Well folks, the “boxing experts” who purport to know all about boxing so as to fill our empty noggins with their boxing “expertise” seem to be completely at odds with each other here. No surprises there since boxing is a sport with rules that “boxing experts” often ignore so as to benefit “the chosen” for personal gain or other purpose. Nobody can even say with any degree of certainty from fight to fight which biases the referee will show or how close or far apart the fight scores will be. And for whom? Naturally this is passed on in their ranking systems, in this example being in dire opposition to each other, a perfect draw in boxing terms, but is it really?
You can see some fun I previously had with Ring rankings here, utter hilarity distilled just for you:
Anyways, ahem, the current Ring P4Pers were elected by rather large committee circle of…”experts”…are thus:
1. ROMAN GONZALEZ Record: 43-0-0 (37 KOs)
Ranking:This Week: 1 | Last Week: 1 | Weeks On List: 68
Title: RING, WBC flyweight2. Andre Ward Record: 28-0-0 (15 KOs)
Ranking:This Week: 2 | Last Week: 2 | Weeks On List:No title3. Sergey Kovalev Record: 28-0-1 (25 KOs)
Ranking:This Week: 3 | Last Week: 3 | Weeks On List: 28
Title: WBO, IBF, WBA light heavyweight4. Gennady Golovkin Record: 33-0-0 (30 KOs)Ranking: This Week: 4 | Last Week: 4 | Weeks On List: 32
Title:WBA middleweight5. Guillermo Rigondeaux Record: 15-0-0 (10 KOs)
Ranking: This Week: 5 | Last Week: 5 | Weeks On List: 109Title: RING, WBO, WBA jr. featherweight6. Wladimir Klitschko Record: 64-3-0 (53 KOs)
Ranking: This Week: 6 | Last Week: 6 | Weeks On List: 268Title: RING, IBF, WBO, WBA heavyweight7. Terence Crawford Record: 26-0-0 (18 KOs)
Ranking: This Week: 7 | Last Week: 7 | Weeks On List: 21Title: WBO jr. welterweight8. Manny Pacquiao Record: 57-6-2 (38 KOs)
Ranking: This Week: 8 | Last Week: 8 | Weeks On List: 617No title9. Shinsuke Yamanaka Record: 24-0-2 (17 KOs)Ranking: This Week: 9 | Last Week: 9 | Weeks On List: 19Title: WBC bantamweight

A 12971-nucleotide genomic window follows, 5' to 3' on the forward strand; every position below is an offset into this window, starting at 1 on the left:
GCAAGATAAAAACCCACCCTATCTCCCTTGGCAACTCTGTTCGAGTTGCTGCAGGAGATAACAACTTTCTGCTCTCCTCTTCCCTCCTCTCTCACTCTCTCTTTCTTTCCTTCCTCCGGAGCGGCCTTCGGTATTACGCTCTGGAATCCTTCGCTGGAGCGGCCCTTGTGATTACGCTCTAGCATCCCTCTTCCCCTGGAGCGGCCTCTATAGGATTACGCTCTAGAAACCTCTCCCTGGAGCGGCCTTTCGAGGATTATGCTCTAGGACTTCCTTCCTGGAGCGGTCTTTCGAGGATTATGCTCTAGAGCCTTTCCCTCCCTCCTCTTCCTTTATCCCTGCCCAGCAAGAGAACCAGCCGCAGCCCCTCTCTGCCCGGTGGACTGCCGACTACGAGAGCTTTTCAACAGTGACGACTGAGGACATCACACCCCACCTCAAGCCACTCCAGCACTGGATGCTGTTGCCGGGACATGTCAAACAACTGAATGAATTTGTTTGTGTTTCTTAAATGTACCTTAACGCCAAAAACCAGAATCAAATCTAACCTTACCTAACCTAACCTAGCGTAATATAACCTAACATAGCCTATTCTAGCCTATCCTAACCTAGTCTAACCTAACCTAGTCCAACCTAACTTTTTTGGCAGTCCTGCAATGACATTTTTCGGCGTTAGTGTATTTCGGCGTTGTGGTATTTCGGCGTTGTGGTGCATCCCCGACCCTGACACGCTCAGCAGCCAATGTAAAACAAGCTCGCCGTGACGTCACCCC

10. Kell Brook Record: 35-0-0 (24 KOs)
Ranking: This Week: 10 | Last Week: 10 | Weeks On List: 2 Title: IBF
OK, now on to boxrec rankings for comparison. Boxrec uses computer accumulated points which are the first emboldened numbers to go along with each fighter record, the most unbiased rankings regardless of various human errors in assigning the points for various performance measures:
1. Wladimir Klitschko Dr Steelhammer 1330 64-3 heavyweight
2. Gennady Golovkin GGG 1078 33-0 middleweight
3. Saul Alvarez Canelo 1075 45-1-1 super welterweight
4. Sergey Kovalev Krusher 999 28-0-1 light heavyweight
5. Manny Pacquiao Pac Man 913 57-6-2 welterweight
6. Miguel Cotto Junito 887 40-4 middleweight
7. Kell Brook Special K 863 35 0 0 29 welterweight
8 Keith Thurman One Time 835 26 0 0 26 welterweight
9 Erislandy Lara The American Dream 781 21-2-2 super welterweight
10 Adonis Stevenson Superman 777 27-1 lightheavy
11. Terence Crawford Bud 760 26-0 jr welterweight
18. Andre Ward 637 Son of God 28-0 supermiddleweight
23. Guillermo Rigondeaux 564 El Chacal 15-0 superbantamweight
29. Roman Gonzalez 519 Chocolatito 43-0 Flyweight
90. Shinsuke Yamanaka 342 24-0-2 Bantamweight
OK, first most glaring contradiction in the two rating systems is Roman Gonzalez being first in Ring yet only 29th in Boxrec due to being in a lower weight class of a smaller population of fighters compared to the more populous larger divisions. In context to the way they do their rankings, the Boxrec #1 P4P female, Delfine Persoon who operates in the lightweight division with a population of only 115 total females, she has only accumulated 172 points in contrast to the Gonzalez 519 points with a male flyweight population of 709. Cecilia Braekhus is the undefeated 27-0 female welter champ widely acclaimed, yet only 10th P4P due to an exceedingly low welter population of 37 females, so fighter population, ie competition, is important to Boxrec rankings.